Disability Empowerment


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Clothes to Good was founded by Jacendra (Jesse) Naidoo in 2011. This is a hybrid social enterprise consisting of Clothes to Cash Exchange (Pty) Ltd and Life Link 24/7 Cares NPO which provides sustainable jobs and micro-business opportunities for people with disabilities and their families through a clothing recycling programme. 

Last month, during the recent SAB Foundation Social Innovation and Disability Empowerment Awards 2018, Clothes to Good was the overall winner for the Disability Empowerment Award taking home R1.2 million in funding. 

According to Jesse, Clothes to Good was started ‘unintentionally’ while he was trying to raise funds for his golf caddy of 10 years who had lost his job at the golf course. After contacting his son’s school about a second-hand clothing drive to raise funds, the school brought in over four tonnes of clothes which he bought from them so they could have funds to complete a library at another school. 

This is how the Clothes to Good business model started. He realised that this business model could evolve to exit people from poverty. A year later, Jesse met a social entrepreneur who opened his eyes and educated him about the huge challenges people with disabilities face when trying to find employment in South Africa. He then decided to include people with disabilities in his programme to empower them with meaningful, purposeful and paid work. 

Through all the financial challenges that Jesse faced, he never gave up on his dream to empower people living in poverty. Last year, he applied for the SAB Foundation Social Innovation and Disability Empowerment Awards after partnering with Tammy Greyling, an Occupational Therapist who is passionate about employment for people with disabilities. A few months later he received confirmation that as a team, they were accepted into the programme. “When we received the news, we felt really blessed. After eight years of failures and successes, we were  so relieved and thankful”, says Jesse.

When asked how it felt like the moment Clothes to Good name had been called at the recent Social Innovation and Disability Empowerment Awards, he said “I didn’t initially hear our name called! It was only when my business partner, Tammy grabbed my arm and said, “Let’s go” that it dawned on me we won, describes Jesse.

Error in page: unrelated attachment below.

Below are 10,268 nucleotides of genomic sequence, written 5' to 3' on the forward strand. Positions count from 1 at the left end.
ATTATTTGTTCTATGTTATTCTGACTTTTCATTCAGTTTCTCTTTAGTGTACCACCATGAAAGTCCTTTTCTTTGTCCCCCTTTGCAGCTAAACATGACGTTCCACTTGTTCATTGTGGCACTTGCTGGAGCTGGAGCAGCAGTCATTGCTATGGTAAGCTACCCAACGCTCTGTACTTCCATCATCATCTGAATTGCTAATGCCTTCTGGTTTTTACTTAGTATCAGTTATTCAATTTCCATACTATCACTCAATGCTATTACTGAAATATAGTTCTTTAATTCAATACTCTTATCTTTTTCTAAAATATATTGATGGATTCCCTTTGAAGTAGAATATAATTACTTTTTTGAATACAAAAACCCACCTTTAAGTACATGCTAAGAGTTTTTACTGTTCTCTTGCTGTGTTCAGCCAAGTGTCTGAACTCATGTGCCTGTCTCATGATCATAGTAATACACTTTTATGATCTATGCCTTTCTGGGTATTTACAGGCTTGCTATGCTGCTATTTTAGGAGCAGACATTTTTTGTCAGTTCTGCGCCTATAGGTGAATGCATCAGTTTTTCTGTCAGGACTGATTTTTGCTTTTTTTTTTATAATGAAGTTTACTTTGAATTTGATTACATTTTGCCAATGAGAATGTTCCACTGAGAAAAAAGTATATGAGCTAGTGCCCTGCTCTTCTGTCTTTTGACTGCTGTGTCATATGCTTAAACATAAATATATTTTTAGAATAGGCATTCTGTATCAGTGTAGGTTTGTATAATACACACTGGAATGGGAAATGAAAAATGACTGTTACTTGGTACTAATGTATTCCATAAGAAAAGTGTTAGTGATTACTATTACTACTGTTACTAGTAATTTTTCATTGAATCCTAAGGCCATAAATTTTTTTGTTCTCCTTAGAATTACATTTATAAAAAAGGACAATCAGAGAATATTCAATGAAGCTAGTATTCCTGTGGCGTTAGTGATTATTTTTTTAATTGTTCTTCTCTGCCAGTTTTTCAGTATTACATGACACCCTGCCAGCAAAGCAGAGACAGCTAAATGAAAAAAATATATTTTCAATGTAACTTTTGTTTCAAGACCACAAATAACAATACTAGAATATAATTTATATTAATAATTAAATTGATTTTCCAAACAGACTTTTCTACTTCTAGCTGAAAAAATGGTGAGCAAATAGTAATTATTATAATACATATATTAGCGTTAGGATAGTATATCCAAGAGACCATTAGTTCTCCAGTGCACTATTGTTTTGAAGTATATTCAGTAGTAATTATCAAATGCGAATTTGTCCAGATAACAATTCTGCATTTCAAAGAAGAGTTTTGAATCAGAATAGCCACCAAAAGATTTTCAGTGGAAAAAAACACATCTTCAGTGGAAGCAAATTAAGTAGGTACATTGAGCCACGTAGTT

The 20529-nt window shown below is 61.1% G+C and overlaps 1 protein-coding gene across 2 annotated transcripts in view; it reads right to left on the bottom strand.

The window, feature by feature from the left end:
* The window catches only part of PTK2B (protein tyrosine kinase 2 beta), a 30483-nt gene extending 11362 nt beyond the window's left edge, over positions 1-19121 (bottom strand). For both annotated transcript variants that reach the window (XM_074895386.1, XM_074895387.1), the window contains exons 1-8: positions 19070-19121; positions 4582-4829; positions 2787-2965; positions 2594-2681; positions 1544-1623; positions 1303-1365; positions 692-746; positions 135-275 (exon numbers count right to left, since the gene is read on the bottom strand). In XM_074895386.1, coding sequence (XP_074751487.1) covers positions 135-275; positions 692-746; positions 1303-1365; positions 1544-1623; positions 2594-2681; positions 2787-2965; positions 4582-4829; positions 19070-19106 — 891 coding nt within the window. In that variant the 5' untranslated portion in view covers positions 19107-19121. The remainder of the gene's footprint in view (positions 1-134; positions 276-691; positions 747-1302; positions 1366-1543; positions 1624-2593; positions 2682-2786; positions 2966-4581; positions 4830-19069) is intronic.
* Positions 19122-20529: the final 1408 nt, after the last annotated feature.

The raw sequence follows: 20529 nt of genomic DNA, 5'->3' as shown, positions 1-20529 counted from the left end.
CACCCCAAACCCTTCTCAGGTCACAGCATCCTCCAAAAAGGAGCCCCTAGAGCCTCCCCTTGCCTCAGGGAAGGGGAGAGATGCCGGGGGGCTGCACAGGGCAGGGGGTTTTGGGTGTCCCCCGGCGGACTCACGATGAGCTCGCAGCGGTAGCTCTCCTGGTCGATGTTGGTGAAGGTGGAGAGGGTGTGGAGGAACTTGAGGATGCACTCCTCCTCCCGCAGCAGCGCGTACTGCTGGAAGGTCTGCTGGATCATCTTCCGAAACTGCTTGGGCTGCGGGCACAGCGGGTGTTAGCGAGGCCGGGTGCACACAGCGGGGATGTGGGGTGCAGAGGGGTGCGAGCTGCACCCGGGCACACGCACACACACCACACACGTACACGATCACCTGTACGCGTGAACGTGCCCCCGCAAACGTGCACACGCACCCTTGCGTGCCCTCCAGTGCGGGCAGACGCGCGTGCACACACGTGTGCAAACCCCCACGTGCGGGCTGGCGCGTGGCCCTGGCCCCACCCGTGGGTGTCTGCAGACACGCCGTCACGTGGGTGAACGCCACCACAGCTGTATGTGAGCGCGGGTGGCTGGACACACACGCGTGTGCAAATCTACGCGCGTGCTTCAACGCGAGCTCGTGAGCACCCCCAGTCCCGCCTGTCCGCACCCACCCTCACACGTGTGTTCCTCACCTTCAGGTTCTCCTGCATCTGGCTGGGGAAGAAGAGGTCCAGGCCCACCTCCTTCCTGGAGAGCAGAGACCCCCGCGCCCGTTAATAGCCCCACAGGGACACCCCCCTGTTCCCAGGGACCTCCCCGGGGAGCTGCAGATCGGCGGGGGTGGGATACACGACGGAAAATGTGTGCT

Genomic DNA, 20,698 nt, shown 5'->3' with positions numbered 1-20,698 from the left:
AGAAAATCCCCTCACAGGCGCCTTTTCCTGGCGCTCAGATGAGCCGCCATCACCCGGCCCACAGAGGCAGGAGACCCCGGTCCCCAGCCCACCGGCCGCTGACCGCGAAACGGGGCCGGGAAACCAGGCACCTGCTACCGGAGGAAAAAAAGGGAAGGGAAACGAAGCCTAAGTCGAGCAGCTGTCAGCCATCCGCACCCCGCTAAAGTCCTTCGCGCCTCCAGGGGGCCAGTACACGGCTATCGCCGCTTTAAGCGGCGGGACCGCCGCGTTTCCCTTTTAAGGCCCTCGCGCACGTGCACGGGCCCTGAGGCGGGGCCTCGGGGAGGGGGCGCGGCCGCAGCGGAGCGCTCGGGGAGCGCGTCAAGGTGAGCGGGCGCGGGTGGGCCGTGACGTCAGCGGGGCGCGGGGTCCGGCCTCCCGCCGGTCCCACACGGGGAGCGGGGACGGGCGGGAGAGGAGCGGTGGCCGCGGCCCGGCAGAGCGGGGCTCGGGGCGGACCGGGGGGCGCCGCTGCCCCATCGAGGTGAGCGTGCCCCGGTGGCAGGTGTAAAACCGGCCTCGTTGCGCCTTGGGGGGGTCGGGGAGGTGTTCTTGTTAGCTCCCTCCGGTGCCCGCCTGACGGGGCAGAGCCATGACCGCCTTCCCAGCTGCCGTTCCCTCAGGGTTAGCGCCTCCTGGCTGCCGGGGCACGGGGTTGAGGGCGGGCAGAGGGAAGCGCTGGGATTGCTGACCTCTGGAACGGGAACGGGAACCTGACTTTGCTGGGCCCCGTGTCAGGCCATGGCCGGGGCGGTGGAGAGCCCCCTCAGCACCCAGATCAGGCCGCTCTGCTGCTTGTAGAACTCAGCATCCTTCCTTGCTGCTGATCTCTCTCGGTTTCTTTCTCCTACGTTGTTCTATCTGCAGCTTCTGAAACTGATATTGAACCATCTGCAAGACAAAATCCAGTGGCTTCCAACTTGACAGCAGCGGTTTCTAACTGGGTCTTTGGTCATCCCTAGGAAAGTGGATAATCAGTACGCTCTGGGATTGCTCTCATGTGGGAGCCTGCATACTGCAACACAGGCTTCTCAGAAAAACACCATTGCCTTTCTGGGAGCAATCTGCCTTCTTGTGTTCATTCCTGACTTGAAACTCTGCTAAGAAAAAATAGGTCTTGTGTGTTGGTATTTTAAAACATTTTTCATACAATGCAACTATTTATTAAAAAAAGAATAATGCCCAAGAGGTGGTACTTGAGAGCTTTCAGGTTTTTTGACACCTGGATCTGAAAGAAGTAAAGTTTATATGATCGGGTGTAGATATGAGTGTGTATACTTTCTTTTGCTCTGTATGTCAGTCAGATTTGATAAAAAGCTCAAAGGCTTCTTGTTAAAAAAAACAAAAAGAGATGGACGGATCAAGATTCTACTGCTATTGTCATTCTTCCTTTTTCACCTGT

Jesse explains that winning the R1.2 million will help him take the business to the next level.  “The grant funding will be used to double our recycling capacity to source over 20 tonnes of clothes per month through our programmes. This will empower an additional 20 people with disabilities at our facility and increase the number of micro- business opportunities for people with disabilities and their families.”

He says that the funding will also assist Clothes to Good in expanding the new ECD project where toys are made from unusable clothing and other recyclable materials to empower teachers/caregivers through training and children through more educational resources. They also plan to expand their operations to Durban and Cape Town within the next three years.

Jesse encourages people who have a similar dream of starting their own business to go ahead and take the risk and not back down when they experience failure along the way.

“A person who fails in business is probably the best person to invest in. Those failures have given them skills that can’t be taught in business school. They also have what many people lack, the courage to try and the passion to succeed”, Jesse explains.

After just eight years, Clothes to Good has done a phenomenal job to serve its beneficiaries. They have empowered over 100 staff, contractors, volunteers, and registered over 300 micro- businesses, 55 of which are consistently active. They have also educated 200 000 children and their teachers about the environmental impact of the clothing sector and the plight of people with disabilities to become contributing members of societ


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Rural Hand Bikes are especially designed to be easily assembled and disassembled for wheelchair users. Hand Bikes, a recipient of R400 000 at last year's Disability Empowerment Awards, currently produces two models that simplify transfer and accessibility to and from a wheelchair. The basic design, made with easily maintainable and robust parts, makes this product unique and affordable for individuals living with a disability.

Watch the video below to find out more from founder, Schalk van der Merwe.


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Michael Stevens is the business partner of Johan Snyders. As the face of Marketing and Sales, Michael is passionate about the cause and hopes to make a difference in every facet of the business. He has been making use of prosthetics for twenty years – this after being in a traumatic car accident at the age of 12. He and Johan met while he was training for the London Paralympics in 2012. The friendship grew, and the need for prosthetic limbs for children was apparent more than ever. Together they formed Jumping Kids; highlighting the importance of mobility in children with disability, as well as the need for surrounding education.